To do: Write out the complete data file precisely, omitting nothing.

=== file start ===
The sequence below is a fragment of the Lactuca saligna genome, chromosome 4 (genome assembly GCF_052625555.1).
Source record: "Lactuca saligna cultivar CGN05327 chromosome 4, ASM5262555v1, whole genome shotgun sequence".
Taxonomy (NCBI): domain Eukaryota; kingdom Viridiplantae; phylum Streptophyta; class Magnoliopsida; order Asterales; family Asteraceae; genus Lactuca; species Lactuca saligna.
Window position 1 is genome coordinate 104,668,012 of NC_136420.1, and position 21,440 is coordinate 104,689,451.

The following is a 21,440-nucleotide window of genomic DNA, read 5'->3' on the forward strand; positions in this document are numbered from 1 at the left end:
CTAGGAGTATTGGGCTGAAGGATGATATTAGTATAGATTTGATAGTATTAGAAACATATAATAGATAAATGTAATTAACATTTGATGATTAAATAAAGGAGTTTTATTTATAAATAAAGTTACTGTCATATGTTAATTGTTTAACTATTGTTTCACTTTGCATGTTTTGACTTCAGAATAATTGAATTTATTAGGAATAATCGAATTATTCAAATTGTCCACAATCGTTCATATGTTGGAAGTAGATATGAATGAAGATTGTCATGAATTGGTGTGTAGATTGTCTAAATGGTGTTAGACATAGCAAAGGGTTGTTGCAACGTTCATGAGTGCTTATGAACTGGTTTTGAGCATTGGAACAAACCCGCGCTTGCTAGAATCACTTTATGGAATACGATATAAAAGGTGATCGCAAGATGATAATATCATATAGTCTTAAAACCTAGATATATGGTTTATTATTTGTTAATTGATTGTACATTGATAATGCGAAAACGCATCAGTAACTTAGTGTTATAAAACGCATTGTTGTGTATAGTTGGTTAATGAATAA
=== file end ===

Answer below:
The sequence below is a fragment of the Lactuca saligna genome, chromosome 4 (genome assembly GCF_052625555.1).
Source record: "Lactuca saligna cultivar CGN05327 chromosome 4, ASM5262555v1, whole genome shotgun sequence".
Taxonomy (NCBI): domain Eukaryota; kingdom Viridiplantae; phylum Streptophyta; class Magnoliopsida; order Asterales; family Asteraceae; genus Lactuca; species Lactuca saligna.
Window position 1 is genome coordinate 104,668,012 of NC_136420.1, and position 21,440 is coordinate 104,689,451.

The following is a 21,440-nucleotide window of genomic DNA, read 5'->3' on the forward strand; positions in this document are numbered from 1 at the left end:
CTAGGAGTATTGGGCTGAAGGATGATATTAGTATAGATTTGATAGTATTAGAAACATATAATAGATAAATGTAATTAACATTTGATGATTAAATAAAGGAGTTTTATTTATAAATAAAGTTACTGTCATATGTTAATTGTTTAACTATTGTTTCACTTTGCATGTTTTGACTTCAGAATAATTGAATTTATTAGGAATAATCGAATTATTCAAATTGTCCACAATCGTTCATATGTTGGAAGTAGATATGAATGAAGATTGTCATGAATTGGTGTGTAGATTGTCTAAATGGTGTTAGACATAGCAAAGGGTTGTTGCAACGTTCATGAGTGCTTATGAACTGGTTTTGAGCATTGGAACAAACCCGCGCTTGCTAGAATCACTTTATGGAATACGATATAAAAGGTGATCGCAAGATGATAATATCATATAGTCTTAAAACCTAGATATATGGTTTATTATTTGTTAATTGATTGTACATTGATAATGCGAAAACGCATCAGTAACTTAGTGTTATAAAACGCATTGTTGTGTATAGTTGGTTAATGAATAA